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Mechanism and Prevention of MitM Attack

Mechanism and Prevention of MitM Attack

What is MitM Attack "Mechanism and Prevention of MitM Attack"

A Man in the Middle (MitM) attack is one in which an attacker secretly intercepts communications between two parties in order to eavesdrop or modify moving traffic. Attackers can use MitM attacks to steal login credentials or personal information, spy on victims, disrupt communication, or destroy data.

"MitM attacks are, after all, a strategic vehicle," said Jeky Tredy, technology strategist at CrowdStrike. 

MitM can be prevented with encryption, but this attack is very difficult to detect because an attacker will either divert traffic to a phishing site designed to appear legitimate, or obtain or log the traffic and then deliver it to its intended destination.

Mechanism of MitM attack

MitM attacks are an older form of cyberattacks. Computer scientists have been working on ways to prevent threat actors from interfering with or eavesdropping on communications since the early 1980s. 

MitM attacks consist of observing or manipulating traffic between two parties. This can be done by interfering with legitimate networks or by creating fake networks controlled by attackers. The hacked traffic then removes encryption to steal or alter the traffic or forward it to the attacker's desired destination (such as a phishing login site). Attacks can be difficult to spot because attackers can log or modify intercepted traffic and then silently observe or re-encrypt it.

Johannes Ulrich, head of research at SANS Technology Institute (TI), said: "MitM attacks are attacks in which an attacker is actually a victim and a legitimate host to which the victim is trying to connect. They can either passively eavesdrop on a connection or actually intercept the connection. It terminates and establishes a new connection to the destination."

MitM entails a wide variety of techniques and potential outcomes, depending on the target and purpose. For example, in SSL stripping, an attacker establishes an HTTPS connection between themselves and the server, but connects to the user via insecure HTTP, so information is transmitted in plaintext without encryption. Although the Evil Twin attack pretends to be a normal Wi-Fi access point (AP), a hacker can fully control it to monitor, collect and manipulate any information a user transmits.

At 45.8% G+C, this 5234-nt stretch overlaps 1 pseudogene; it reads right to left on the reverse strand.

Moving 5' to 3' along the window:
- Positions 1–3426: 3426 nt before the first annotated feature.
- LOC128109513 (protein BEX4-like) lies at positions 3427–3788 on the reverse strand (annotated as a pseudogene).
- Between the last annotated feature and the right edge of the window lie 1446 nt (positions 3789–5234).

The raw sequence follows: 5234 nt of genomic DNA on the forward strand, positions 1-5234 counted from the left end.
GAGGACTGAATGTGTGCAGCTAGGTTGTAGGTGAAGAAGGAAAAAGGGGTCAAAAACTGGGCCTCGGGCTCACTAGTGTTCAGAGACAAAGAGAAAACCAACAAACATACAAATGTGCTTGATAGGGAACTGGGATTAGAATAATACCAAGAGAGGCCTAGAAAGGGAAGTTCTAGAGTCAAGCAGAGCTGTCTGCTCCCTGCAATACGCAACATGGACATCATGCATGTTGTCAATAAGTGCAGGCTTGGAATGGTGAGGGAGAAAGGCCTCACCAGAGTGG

"This type of attack can be used for espionage or economic gain or simply for disruption," Tredy said. 

In the case of online banking, an attacker can see a user's remittance and change the destination account number or remittance amount. Threat actors can use MitM attacks to collect personal information or login credentials. If an attacker detects that an application is being downloaded or updated, it can send a hacked update that installs malware instead of the normal one. 

The EvilGrade (EG) exploit kit was developed for insecure updates. Mobile devices are particularly vulnerable because they often fail to encrypt their traffic.

"Such an attack can be easily automated," explains Ulrich. "There are tools that automate it, find the password, write it to a file as soon as it is found, or wait for a specific request, such as a download, and then redirect the malicious traffic." 

These Wi-Fi or physical network attacks require close proximity to the victim or target network, but it is also possible to remotely hack the routing protocol. "This is a more difficult and sophisticated attack method," says Ulrich. "The attacker can introduce himself as the person who manages these IPs on the Internet, pass these IP addresses on to the attacker, and then launch a MitM attack again." 

"You can also change the DNS settings of a specific domain (DNS falsification). So if you visit a specific website, you are actually connecting to the wrong IP address provided by the attacker, and the attacker can launch a MitM attack again." added.

Although most attacks are done over wired networks or Wi-Fi, it is possible to perform MitM attacks with fake base stations. Law enforcement agencies in the United States, Canada and the United Kingdom have been found to use fake base stations called Stingrays to collect large amounts of information. Stingray devices are also available for purchase on the Dark Web.

Researchers at the Technical University of Berlin (TUB), ETH Zurich, and SINTEF Digital in Norway (DiN) have recently discovered that attackers can use MitM in the Authentication and Key Agreement (AKA) protocol that is being used in 3G and 4G and will be used in the rollout of 5G wireless technology. A flaw was discovered that allowed the attack to be carried out.